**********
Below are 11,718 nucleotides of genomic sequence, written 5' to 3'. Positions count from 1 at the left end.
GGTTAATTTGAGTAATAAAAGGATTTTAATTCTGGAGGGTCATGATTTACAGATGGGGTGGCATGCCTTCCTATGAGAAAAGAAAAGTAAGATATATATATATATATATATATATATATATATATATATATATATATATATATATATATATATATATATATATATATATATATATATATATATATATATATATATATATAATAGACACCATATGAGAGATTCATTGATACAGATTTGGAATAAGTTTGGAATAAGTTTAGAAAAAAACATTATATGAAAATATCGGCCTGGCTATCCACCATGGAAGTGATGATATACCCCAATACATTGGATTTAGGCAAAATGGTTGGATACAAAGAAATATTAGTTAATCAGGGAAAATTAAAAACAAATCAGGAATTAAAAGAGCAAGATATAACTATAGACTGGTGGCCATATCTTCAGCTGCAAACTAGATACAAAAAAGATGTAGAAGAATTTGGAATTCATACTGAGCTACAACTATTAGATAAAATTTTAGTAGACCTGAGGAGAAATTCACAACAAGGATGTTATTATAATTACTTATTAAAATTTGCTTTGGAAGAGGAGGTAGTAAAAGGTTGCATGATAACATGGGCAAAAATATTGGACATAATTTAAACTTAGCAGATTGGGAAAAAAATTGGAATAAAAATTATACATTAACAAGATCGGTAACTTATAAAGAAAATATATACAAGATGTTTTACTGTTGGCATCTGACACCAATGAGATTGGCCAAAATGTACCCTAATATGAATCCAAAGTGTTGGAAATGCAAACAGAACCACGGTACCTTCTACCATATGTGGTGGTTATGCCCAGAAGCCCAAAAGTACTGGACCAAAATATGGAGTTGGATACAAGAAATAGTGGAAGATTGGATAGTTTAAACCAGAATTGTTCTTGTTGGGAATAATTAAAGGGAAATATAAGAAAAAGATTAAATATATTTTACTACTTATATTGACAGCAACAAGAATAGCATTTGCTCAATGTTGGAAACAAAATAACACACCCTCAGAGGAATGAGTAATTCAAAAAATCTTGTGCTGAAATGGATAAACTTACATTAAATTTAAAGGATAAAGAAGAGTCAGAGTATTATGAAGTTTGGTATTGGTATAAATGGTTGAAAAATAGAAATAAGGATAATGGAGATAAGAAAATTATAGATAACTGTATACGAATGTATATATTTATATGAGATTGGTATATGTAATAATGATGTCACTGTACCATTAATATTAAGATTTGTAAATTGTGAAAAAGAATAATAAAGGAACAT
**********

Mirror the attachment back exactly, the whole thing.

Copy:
Below are 11,718 nucleotides of genomic sequence, written 5' to 3'. Positions count from 1 at the left end.
GGTTAATTTGAGTAATAAAAGGATTTTAATTCTGGAGGGTCATGATTTACAGATGGGGTGGCATGCCTTCCTATGAGAAAAGAAAAGTAAGATATATATATATATATATATATATATATATATATATATATATATATATATATATATATATATATATATATATATATATATATATATATATATATATATATATATATATAATAGACACCATATGAGAGATTCATTGATACAGATTTGGAATAAGTTTGGAATAAGTTTAGAAAAAAACATTATATGAAAATATCGGCCTGGCTATCCACCATGGAAGTGATGATATACCCCAATACATTGGATTTAGGCAAAATGGTTGGATACAAAGAAATATTAGTTAATCAGGGAAAATTAAAAACAAATCAGGAATTAAAAGAGCAAGATATAACTATAGACTGGTGGCCATATCTTCAGCTGCAAACTAGATACAAAAAAGATGTAGAAGAATTTGGAATTCATACTGAGCTACAACTATTAGATAAAATTTTAGTAGACCTGAGGAGAAATTCACAACAAGGATGTTATTATAATTACTTATTAAAATTTGCTTTGGAAGAGGAGGTAGTAAAAGGTTGCATGATAACATGGGCAAAAATATTGGACATAATTTAAACTTAGCAGATTGGGAAAAAAATTGGAATAAAAATTATACATTAACAAGATCGGTAACTTATAAAGAAAATATATACAAGATGTTTTACTGTTGGCATCTGACACCAATGAGATTGGCCAAAATGTACCCTAATATGAATCCAAAGTGTTGGAAATGCAAACAGAACCACGGTACCTTCTACCATATGTGGTGGTTATGCCCAGAAGCCCAAAAGTACTGGACCAAAATATGGAGTTGGATACAAGAAATAGTGGAAGATTGGATAGTTTAAACCAGAATTGTTCTTGTTGGGAATAATTAAAGGGAAATATAAGAAAAAGATTAAATATATTTTACTACTTATATTGACAGCAACAAGAATAGCATTTGCTCAATGTTGGAAACAAAATAACACACCCTCAGAGGAATGAGTAATTCAAAAAATCTTGTGCTGAAATGGATAAACTTACATTAAATTTAAAGGATAAAGAAGAGTCAGAGTATTATGAAGTTTGGTATTGGTATAAATGGTTGAAAAATAGAAATAAGGATAATGGAGATAAGAAAATTATAGATAACTGTATACGAATGTATATATTTATATGAGATTGGTATATGTAATAATGATGTCACTGTACCATTAATATTAAGATTTGTAAATTGTGAAAAAGAATAATAAAGGAACAT